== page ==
Five Israelis caught serving Iran as paid spies over long period

Five Israelis, four women and a man, were indicted on Wednesday, Jan. 12, at the Jerusalem district court for gathering intelligence and other services for an Iranian agent over some years. Posing as a Jew, their handler enlisted them through Facebook. They were rewarded with thousands of dollars.  All five were detained after long surveillance by the Shin Bet Security service, which revealed the case on Wednesday, and the Police 433 branch. Their identities were held back by a court gag order.

The Shin Bet disclosed that the suspects are all immigrants from Iran or of Iranian descent. They knew that “Ramod Namder” was an Iranian undercover operative yet continued to work for him, mostly using WhatsApp to transfer information. “Namder” never showed his face on the app, claiming his camera was broken.

One of the suspects, a woman of 40 resident of Holon, stayed in touch with him for years although she suspected his real role. Her tasks for him included photographing the US Consulate in Tel Aviv, as well as the local Interior Ministry office, the National Insurance building and the Holon shopping mall – complete with the security measures in place. The suspect’s husband often assisted her in performing those tasks, even though he too suspected “Namdar” of being an Iranian agent.

The couple were told to arrange for their son who was due to be drafted to ask for a posting with Military Intelligence (AMAN). The Iranian agent talked to the youth, who was not aware of the plot, by phone and offered to help improve his Farsi language skills. The same woman was also instructed by the Iranian handler to develop ties with senior security officials.

A second women, aged 57, a resident of Beit Shemesh, is charged with working with “Namder” for four years, during which she earned a total of $5,000 for various missions. She too was told to direct her son to join Military Intelligence and get hold from him of any military documents, his ID tag and photos of military ceremonies.

This suspect established in Bet Shemesh a club of ex-Iranians called “Mirage.” She passed on to her Iranian handler information on its members with photos and videos of their meetings. She too was instructed to photograph an American site, the US embassy in Jerusalem, but was thwarted by a security guard. She also fell down on a second task. After installing a massage studio at her home, wired with electronic devices and hidden cameras, she tried to develop a relationship with a female Knesset Member (name not released) in a bid to lure her into recorded self-incriminating remarks. This did not work out.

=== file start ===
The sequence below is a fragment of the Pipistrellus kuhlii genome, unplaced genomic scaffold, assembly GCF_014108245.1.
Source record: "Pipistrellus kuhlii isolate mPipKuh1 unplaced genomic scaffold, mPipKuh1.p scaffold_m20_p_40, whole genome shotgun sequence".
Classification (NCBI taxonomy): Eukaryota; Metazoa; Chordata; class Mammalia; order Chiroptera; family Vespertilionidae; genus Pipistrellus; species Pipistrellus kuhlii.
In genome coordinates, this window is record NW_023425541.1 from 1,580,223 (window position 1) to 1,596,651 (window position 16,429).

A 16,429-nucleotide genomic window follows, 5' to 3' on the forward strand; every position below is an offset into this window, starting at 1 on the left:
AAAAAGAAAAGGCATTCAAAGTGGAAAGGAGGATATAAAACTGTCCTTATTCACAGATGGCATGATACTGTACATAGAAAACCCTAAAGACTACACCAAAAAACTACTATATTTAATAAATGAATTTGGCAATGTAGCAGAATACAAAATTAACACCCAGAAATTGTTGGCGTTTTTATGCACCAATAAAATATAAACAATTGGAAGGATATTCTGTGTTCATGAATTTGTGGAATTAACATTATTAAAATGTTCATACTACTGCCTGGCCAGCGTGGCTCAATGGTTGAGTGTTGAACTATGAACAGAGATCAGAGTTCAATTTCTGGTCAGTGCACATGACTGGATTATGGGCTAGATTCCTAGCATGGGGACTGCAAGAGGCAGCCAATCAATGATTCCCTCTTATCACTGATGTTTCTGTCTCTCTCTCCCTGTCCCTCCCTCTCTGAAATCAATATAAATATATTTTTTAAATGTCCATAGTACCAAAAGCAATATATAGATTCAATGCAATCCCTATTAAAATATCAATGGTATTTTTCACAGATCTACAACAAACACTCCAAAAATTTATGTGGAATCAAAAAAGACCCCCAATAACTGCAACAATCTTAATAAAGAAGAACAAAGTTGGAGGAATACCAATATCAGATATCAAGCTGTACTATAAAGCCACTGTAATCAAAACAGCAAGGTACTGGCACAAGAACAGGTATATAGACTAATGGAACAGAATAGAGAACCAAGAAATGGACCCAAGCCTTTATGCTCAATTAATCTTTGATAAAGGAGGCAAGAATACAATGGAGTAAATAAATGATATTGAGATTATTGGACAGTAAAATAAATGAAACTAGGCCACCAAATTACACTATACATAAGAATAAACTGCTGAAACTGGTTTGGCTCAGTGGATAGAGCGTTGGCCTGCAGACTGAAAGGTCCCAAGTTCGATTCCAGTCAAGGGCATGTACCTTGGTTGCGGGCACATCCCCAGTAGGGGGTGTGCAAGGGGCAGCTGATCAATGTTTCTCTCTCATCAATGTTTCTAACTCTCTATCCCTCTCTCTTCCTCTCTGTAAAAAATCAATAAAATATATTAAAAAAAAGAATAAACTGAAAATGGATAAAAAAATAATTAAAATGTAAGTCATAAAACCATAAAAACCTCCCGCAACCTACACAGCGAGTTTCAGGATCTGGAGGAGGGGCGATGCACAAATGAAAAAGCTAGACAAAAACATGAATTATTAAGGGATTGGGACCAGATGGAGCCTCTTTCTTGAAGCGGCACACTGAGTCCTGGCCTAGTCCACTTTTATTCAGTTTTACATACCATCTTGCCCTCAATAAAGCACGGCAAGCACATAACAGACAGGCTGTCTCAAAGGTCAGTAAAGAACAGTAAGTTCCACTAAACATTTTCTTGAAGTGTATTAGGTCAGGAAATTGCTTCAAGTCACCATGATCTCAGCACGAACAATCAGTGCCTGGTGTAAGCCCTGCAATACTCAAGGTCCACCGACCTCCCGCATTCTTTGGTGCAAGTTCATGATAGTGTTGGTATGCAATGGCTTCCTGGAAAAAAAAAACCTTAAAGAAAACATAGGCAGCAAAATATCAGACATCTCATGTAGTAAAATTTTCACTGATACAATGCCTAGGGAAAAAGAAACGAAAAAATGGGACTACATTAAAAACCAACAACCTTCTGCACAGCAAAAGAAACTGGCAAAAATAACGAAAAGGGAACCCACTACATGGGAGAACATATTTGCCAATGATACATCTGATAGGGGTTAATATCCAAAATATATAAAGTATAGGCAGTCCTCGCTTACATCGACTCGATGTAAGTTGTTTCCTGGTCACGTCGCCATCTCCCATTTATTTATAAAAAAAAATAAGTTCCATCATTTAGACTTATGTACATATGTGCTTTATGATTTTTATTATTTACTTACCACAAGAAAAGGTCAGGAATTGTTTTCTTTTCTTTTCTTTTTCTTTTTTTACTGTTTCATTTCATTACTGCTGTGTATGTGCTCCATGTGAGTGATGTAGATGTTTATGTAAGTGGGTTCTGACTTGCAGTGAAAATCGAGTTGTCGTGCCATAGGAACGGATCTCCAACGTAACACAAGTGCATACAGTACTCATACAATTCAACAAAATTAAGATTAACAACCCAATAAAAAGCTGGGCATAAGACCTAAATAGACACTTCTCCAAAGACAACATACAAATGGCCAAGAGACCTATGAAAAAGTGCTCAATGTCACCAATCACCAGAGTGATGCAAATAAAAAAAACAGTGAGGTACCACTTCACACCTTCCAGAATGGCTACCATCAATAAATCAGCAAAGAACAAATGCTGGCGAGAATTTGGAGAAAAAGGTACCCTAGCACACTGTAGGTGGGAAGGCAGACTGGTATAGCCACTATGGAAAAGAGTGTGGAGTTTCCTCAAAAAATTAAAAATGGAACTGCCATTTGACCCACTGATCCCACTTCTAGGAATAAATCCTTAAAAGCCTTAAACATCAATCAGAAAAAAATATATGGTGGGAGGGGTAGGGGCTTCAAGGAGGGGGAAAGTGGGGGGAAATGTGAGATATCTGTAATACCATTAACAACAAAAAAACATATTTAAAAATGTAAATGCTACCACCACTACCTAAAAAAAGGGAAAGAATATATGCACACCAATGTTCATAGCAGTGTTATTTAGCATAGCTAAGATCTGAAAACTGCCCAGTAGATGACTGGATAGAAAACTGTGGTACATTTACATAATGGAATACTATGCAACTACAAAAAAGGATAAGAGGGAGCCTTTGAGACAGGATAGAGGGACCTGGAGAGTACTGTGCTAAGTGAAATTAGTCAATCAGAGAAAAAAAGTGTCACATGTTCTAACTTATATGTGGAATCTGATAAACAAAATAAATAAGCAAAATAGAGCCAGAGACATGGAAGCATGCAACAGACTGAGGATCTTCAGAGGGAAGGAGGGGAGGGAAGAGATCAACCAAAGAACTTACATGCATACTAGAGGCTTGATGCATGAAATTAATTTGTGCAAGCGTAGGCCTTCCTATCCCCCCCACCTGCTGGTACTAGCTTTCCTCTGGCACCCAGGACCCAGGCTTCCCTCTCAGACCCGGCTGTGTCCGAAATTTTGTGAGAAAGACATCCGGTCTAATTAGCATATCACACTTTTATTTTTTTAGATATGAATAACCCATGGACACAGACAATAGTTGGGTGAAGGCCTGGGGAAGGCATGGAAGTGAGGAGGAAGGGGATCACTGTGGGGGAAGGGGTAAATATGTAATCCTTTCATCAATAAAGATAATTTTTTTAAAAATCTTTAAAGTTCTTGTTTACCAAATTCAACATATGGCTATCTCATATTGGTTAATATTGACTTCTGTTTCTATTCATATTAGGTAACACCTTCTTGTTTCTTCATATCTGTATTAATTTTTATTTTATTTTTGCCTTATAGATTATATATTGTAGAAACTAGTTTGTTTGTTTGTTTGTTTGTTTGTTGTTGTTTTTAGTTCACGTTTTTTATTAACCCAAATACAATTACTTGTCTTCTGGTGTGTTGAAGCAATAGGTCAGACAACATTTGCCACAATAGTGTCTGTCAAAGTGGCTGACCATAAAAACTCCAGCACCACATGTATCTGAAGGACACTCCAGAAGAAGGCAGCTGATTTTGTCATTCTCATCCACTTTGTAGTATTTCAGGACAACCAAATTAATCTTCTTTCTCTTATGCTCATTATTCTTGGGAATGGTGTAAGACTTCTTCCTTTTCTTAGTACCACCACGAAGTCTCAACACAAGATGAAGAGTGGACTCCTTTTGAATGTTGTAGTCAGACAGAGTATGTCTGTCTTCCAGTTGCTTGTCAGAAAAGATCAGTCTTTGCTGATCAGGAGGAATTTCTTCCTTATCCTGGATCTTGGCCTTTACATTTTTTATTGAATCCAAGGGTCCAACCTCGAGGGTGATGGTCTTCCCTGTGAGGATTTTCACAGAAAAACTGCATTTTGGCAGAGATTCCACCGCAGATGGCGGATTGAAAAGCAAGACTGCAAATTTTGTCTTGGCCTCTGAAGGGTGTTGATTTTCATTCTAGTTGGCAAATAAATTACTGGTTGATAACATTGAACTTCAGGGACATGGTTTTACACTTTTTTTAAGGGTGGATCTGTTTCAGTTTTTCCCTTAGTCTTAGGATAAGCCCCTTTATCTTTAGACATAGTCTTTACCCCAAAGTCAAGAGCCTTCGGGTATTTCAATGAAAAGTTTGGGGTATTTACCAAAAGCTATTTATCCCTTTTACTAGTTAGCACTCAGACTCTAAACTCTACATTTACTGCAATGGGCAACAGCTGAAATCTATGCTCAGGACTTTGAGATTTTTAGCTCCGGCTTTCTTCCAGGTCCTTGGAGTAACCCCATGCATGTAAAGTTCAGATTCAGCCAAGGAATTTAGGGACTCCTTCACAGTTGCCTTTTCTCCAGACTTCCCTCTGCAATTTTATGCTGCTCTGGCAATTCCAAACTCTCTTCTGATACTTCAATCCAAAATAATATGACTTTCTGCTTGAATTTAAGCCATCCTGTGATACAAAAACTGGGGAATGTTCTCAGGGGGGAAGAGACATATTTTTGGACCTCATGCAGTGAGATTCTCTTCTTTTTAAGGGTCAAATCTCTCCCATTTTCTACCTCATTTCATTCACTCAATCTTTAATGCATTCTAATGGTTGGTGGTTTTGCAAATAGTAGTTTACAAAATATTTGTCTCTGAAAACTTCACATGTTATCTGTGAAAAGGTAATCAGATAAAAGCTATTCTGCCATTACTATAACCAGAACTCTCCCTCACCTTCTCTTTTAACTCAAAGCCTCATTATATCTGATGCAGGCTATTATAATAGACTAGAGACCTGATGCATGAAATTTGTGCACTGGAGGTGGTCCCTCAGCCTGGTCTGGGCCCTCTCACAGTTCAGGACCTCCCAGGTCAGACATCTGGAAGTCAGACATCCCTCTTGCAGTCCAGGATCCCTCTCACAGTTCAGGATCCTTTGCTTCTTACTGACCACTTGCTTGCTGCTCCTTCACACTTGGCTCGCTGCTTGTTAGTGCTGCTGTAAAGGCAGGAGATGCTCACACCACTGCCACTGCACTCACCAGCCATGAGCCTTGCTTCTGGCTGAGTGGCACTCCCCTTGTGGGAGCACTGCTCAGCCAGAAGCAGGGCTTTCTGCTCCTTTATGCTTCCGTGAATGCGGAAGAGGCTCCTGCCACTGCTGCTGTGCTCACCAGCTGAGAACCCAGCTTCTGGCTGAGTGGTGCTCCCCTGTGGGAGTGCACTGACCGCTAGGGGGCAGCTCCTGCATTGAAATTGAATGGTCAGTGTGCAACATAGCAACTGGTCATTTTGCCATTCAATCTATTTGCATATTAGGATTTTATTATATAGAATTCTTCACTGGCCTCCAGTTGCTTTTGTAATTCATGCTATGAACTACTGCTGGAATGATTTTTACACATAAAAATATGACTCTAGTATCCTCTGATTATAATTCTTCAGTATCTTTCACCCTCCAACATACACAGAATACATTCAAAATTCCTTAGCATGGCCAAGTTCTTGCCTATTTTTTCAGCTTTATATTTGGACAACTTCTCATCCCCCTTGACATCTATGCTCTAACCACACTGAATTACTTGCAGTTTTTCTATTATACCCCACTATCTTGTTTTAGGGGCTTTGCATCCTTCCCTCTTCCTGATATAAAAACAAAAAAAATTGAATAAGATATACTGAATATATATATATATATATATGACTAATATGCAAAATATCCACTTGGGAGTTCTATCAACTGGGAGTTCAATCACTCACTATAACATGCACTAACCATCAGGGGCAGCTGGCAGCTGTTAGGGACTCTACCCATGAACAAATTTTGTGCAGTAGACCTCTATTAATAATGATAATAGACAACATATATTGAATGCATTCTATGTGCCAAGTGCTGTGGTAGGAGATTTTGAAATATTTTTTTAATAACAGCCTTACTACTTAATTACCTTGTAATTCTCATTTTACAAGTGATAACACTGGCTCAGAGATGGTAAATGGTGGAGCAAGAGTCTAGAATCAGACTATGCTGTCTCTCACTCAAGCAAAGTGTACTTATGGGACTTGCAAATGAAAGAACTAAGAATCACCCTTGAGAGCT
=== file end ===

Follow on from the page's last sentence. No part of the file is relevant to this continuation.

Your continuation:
A third woman of 47, resident of Kfar Saba, admitted under questioning that on two occasions she had handed sums of money from their Iranian handler to the second suspect. The money reached her hands through two paths – a relative from Iran who visited Israel and a messenger from “Namder” whom she met in Turkey.

The fourth female suspect, aged 50, who lives in Jerusalem, had been in contact with the Iranian agent for around eighteen months before she was caught. She was paid 1,240 Australian dollars for services that included digging up requested pieces of information and helping open the door for “Namder” to invest in various Israeli business ventures and charity funds.

Over the past month, the Jerusalem branch of the prosecution filed with the Jerusalem district court serious indictments against the accused spies. A senior Shin Beit official said that Iran had been prevented from the commission of an extremely grave project, i.e., establishing a spy network inside Israel. The suspects were aware of their apparently innocent Iranian handler’s true function and yet did not scruple to maintain long ties with him and carry out his orders for substantial pay. “By their grave actions, those involved put themselves, their families and innocent Israeli citizens at risk,” said the official. “They not only passed secret information to Iranian intelligence, but also exposed confidential data on security at Israeli and American sites for their potential use as terrorist targets.

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